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Adaptive concept drift detection

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Abstract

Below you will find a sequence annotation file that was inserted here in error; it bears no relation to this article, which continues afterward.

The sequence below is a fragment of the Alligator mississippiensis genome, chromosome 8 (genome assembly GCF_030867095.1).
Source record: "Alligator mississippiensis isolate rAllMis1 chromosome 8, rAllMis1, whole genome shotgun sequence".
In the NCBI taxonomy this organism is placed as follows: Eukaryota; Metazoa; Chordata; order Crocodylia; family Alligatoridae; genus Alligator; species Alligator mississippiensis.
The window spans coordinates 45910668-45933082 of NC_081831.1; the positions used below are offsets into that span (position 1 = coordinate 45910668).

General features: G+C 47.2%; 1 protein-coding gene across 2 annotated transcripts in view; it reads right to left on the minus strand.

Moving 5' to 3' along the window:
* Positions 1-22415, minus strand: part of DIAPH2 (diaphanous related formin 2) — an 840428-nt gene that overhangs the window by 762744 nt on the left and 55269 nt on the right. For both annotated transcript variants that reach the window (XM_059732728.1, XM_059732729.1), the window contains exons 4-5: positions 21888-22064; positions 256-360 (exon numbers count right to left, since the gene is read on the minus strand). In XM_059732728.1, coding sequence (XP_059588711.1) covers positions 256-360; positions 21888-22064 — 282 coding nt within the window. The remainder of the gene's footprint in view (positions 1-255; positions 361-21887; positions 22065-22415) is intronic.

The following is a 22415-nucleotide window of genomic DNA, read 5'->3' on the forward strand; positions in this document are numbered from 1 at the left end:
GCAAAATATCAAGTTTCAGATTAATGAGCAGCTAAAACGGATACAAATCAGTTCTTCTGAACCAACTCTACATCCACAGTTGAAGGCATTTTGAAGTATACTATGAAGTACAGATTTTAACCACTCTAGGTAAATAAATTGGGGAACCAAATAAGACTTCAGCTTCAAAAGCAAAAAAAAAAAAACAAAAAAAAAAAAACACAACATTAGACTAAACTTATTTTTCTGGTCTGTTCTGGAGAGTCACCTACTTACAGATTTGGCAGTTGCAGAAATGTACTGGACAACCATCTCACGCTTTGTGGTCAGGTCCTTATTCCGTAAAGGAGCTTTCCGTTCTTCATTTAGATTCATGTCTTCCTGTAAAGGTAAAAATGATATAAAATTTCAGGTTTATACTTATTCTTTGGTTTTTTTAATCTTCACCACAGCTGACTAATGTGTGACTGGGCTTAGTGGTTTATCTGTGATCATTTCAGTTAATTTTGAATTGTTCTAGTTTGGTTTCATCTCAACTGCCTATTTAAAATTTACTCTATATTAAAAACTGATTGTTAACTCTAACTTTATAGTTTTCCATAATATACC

An established method to detect concept drift in data streams is to perform statistical hypothesis testing on the multivariate data in the stream. The statistical theory offers rank-based statistics for this task. However, these statistics depend on a fixed set of characteristics of the underlying distribution. Thus, they work well whenever the change in the underlying distribution affects the properties measured by the statistic, but they perform not very well, if the drift influences the characteristics caught by the test statistic only to a small degree. To address this problem, we show how uniform convergence bounds in learning theory can be adjusted for adaptive concept drift detection. In particular, we present three novel drift detection tests, whose test statistics are dynamically adapted to match the actual data at hand. The first one is based on a rank statistic on density estimates for a binary representation of the data, the second compares average margins of a linear classifier induced by the 1-norm support vector machine (SVM), and the last one is based on the average zero-one, sigmoid or stepwise linear error rate of an SVM classifier. We compare these new approaches with the maximum mean discrepancy method, the StreamKrimp system, and the multivariate Wald–Wolfowitz test. The results indicate that the new methods are able to detect concept drift reliably and that they perform favorably in a precision-recall analysis. Copyright © 2009 Wiley Periodicals, Inc. Statistical Analysis and Data Mining 2: 311-327, 2009

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